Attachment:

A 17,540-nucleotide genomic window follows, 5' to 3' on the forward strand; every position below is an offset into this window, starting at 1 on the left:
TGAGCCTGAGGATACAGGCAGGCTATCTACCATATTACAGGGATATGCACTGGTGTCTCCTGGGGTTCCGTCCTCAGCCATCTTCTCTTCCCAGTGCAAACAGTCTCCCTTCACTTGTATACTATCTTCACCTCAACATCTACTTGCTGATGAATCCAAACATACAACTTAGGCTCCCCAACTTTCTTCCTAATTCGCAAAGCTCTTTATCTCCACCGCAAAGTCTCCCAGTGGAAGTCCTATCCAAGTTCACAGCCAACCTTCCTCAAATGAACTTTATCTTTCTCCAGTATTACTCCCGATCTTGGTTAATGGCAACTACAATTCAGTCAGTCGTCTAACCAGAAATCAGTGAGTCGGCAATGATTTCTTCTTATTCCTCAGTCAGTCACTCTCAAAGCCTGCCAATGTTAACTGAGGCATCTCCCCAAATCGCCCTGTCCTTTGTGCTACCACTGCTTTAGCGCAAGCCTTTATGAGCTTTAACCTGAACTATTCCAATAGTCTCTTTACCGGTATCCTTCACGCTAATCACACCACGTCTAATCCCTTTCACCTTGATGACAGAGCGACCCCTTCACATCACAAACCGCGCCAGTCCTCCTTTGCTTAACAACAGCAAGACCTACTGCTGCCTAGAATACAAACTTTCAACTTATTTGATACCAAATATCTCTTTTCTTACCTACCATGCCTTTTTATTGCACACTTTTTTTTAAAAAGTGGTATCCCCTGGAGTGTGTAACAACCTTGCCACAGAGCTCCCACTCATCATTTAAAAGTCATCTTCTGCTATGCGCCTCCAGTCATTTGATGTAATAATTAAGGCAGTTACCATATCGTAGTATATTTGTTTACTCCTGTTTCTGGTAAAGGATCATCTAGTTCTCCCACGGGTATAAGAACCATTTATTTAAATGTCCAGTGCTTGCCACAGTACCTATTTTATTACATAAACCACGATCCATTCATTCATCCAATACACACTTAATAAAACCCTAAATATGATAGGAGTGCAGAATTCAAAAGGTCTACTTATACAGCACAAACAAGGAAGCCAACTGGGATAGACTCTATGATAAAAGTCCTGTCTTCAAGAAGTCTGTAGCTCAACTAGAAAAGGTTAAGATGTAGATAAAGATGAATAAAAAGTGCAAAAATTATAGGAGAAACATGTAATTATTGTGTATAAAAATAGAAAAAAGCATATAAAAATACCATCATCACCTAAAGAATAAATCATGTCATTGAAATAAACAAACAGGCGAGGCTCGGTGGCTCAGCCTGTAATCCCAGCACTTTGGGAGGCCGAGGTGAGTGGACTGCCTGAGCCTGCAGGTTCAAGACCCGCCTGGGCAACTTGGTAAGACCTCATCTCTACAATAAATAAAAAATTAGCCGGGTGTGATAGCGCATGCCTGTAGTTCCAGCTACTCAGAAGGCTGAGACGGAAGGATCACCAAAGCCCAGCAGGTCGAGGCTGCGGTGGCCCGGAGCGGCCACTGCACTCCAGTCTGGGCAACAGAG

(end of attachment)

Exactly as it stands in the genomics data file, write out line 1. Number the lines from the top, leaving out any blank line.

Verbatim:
A 17,540-nucleotide genomic window follows, 5' to 3' on the forward strand; every position below is an offset into this window, starting at 1 on the left: